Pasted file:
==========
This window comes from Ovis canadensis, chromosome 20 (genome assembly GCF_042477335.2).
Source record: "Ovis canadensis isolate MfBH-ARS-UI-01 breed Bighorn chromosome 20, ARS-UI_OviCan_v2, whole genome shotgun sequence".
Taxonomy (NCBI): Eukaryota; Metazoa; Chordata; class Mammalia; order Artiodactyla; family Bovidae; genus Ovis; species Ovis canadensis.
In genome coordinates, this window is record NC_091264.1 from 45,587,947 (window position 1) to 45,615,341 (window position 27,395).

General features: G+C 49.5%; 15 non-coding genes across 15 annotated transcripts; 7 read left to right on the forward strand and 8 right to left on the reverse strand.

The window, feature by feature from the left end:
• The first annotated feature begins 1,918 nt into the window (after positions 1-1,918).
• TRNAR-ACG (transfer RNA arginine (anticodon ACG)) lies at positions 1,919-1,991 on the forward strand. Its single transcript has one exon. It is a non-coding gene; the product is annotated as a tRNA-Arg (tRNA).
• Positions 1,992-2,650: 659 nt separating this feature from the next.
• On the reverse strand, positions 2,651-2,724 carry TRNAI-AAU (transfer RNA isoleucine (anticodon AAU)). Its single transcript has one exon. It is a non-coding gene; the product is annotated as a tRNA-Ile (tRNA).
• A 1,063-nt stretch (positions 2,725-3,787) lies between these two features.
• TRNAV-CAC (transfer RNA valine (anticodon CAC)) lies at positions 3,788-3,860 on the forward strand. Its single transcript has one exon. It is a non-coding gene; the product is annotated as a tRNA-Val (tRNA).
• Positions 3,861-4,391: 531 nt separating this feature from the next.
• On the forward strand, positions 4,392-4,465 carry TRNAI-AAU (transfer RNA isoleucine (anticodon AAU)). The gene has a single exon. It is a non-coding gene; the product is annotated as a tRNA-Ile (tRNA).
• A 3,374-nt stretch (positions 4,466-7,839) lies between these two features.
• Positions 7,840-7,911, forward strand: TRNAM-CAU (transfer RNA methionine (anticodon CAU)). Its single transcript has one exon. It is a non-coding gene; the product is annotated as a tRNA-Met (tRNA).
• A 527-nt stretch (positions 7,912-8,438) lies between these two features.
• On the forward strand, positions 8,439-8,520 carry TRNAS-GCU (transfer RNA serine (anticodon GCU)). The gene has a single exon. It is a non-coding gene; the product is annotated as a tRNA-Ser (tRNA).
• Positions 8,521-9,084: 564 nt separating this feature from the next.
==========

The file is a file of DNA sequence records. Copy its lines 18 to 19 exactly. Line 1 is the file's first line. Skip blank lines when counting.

• On the forward strand, positions 8,439-8,520 carry TRNAS-GCU (transfer RNA serine (anticodon GCU)). The gene has a single exon. It is a non-coding gene; the product is annotated as a tRNA-Ser (tRNA).
• Positions 8,521-9,084: 564 nt separating this feature from the next.